In our bounds for -learning, the -specific difficulty enters via the span seminorm and the maximal standard deviation . In this section, we bound these quantities in a worst-case sense. Doing so allows us to give uniform guarantees version of our earlier bound for -learning with rescaled linear stepsize, and to make a more precise comparison between the bounds (27) and (28). In particular, let denote the set of all optimal -functions that can be obtained from a -discounted MDP with an -uniformly bounded reward function (as in equation (25)).

Lemma 1.

Over the class , we have the uniform bounds

 supθ∗∈M(γ,r\tiny{max})∥θ∗∥\tiny{span}≤2supθ∗∈M(γ,r\tiny{max})∥θ∗∥∞ ≤2r\tiny{max}1−γand (29a) supθ∗∈M(γ,r\tiny{max})∥σ(θ∗)∥∞ ≤√8r\tiny{max}√1−γ. (29b)

See Appendix B.1.1 for the proof of this lemma.

Lemma 1 allows us to derive uniform versions of our previous iteration complexity bounds. For simplicity, we assume initialization at , so that . For the rescaled linear stepsize, for all , we have

 supθ∗∈M(γ,r\tiny{max})T\tiny{LinRes}(ϵ,γ,θ∗) ≾⎛⎜⎝r2\tiny{max}(1−γ)4ϵ2⎞⎟⎠. (30)

On the other hand, for the polynomial step size, we have

 supθ∗∈M(γ,r\tiny{max})Tω(ϵ,γ,θ∗) ≾⎛⎜⎝r2\tiny{max}(1−γ)3ϵ2⎞⎟⎠1ω+{11−γlog(r\tiny{max}(1−γ)ϵ)}11−ω. (31)

Note that this bound shows a trade-off between the two terms as a function of . Setting optimizes the trade-off in terms of , and as shown in Table 1 yields the scaling , where we disregard logarithmic terms. Note that this has the same scaling in as the linear rescaled bound (30), but inferior behavior in .

On the other hand, the bound (27) from past work is optimized by setting , and yields the scaling . See the first row of Table 1 for this guarantee, and a comparison to the result obtained with in the bound (31).

3.4 Simulation study of γ-dependence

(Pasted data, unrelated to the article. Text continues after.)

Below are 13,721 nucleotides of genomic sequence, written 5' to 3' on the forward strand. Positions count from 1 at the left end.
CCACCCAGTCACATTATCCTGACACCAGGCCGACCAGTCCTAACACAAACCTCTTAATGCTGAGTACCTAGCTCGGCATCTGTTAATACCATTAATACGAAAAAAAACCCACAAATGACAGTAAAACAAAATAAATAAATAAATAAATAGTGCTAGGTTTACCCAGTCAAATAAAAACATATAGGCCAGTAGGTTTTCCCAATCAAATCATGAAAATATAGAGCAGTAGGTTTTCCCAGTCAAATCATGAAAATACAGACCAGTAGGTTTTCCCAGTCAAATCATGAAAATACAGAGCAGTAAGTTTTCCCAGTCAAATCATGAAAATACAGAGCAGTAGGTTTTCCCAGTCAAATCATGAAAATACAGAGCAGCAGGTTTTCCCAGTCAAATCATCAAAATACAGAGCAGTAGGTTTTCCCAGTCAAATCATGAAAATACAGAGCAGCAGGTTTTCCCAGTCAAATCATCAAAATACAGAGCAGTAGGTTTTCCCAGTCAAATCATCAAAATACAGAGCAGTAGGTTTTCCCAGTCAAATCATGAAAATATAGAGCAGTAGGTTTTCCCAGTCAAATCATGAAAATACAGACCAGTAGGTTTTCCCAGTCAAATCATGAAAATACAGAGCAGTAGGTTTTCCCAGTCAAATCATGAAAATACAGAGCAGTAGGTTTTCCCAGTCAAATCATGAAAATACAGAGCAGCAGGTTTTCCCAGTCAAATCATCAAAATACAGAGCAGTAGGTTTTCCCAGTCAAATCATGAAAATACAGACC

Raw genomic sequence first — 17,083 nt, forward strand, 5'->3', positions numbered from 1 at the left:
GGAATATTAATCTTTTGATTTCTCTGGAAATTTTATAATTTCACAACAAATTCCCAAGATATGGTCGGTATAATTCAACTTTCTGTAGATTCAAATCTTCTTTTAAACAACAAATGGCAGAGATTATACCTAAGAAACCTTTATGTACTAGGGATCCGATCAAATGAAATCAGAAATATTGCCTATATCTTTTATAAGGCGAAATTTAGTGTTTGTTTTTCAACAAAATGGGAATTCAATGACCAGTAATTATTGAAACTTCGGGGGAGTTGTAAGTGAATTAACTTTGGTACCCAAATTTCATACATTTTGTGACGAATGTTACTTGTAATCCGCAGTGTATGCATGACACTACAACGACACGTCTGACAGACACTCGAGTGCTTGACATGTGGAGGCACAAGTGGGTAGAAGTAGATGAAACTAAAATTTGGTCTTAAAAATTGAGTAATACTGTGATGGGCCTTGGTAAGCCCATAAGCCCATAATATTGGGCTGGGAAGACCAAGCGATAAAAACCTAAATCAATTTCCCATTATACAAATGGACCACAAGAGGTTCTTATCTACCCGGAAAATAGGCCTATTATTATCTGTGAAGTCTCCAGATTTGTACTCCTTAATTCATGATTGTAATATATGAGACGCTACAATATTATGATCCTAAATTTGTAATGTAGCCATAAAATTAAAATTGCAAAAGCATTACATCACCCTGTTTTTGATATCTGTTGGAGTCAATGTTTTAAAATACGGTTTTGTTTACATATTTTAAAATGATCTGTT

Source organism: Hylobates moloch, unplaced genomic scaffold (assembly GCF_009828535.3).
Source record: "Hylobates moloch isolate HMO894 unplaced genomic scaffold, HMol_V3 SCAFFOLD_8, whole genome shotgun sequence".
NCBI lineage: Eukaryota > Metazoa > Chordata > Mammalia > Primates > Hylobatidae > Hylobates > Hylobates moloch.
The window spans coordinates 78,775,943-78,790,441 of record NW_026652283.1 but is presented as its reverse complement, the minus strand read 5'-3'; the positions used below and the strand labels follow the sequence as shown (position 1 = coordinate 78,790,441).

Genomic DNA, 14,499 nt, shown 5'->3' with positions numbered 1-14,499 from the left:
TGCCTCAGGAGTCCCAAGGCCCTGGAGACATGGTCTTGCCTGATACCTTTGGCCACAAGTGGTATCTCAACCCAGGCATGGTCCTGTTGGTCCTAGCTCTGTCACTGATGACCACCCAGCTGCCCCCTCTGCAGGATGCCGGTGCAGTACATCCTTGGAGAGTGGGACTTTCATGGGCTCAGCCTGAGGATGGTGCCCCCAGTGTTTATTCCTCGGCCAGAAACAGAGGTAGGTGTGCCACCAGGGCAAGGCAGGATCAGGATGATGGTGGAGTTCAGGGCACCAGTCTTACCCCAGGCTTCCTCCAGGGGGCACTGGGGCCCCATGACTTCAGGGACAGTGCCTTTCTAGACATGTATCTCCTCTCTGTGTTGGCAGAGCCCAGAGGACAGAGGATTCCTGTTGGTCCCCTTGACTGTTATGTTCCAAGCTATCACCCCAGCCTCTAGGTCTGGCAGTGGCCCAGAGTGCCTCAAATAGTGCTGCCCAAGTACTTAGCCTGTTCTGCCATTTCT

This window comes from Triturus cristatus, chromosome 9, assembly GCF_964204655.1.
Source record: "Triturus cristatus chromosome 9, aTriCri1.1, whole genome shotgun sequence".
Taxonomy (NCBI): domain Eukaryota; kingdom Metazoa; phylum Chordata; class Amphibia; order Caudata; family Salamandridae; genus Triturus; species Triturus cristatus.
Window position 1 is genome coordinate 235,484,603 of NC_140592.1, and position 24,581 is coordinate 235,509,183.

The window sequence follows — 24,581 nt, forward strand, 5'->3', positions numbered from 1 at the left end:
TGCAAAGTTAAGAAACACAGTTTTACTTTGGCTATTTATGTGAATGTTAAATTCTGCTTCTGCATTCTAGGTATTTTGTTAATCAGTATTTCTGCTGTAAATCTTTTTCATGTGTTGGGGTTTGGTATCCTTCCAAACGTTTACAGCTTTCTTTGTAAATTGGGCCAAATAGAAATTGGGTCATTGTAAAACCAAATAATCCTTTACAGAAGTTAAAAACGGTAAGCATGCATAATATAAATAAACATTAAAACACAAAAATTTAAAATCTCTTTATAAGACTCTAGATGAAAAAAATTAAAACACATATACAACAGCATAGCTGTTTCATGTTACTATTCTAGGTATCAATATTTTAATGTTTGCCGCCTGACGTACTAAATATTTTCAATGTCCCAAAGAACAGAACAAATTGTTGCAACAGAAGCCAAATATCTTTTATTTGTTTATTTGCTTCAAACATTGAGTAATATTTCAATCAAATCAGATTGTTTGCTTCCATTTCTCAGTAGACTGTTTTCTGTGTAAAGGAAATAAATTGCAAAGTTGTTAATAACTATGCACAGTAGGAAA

It is natural to wonder whether or not the bounds given in Corollaries 3 and 4 give sharp scalings for the dependence of -learning on the discount factor . In this section, we provide empirical evidence for the sharpness of our bounds.

3.4.1 A class of “hard” problems

In order to do so, we consider a class of MDPs introduced in past work by Azar et al. [3], and used to prove minimax lower bounds. For our purposes—namely, exploring sharpness with the discount —it suffices to consider an especially simple instance of these “hard” problems. As illustrated in Figure 1(a), this MDP consists of a five element space , and a two element action space , shorthand for “left” and “right” respectively. When in state , taking action yields a deterministic transition (i.e., with probability ) to state whereas taking action leads to a deterministic transition to state . When in state , taking either action leads to a transition to state with probability , and remaining in state with probability . (The same assertion applies to the behavior in state , with state replaced by state .) Finally, both states an are absorbing states. The reward function in zero in every state except for states and , for which we have

 r(2,L)=r(2,R)=r(3,L)=r(3,R)=1.

A straightforward computation yields that the optimal -function has the form

 θ∗(x,u) =⎧⎪ ⎪⎨⎪ ⎪⎩γ1−pγfor x=111−pγfor x∈{2,3}0for x∈{4,5}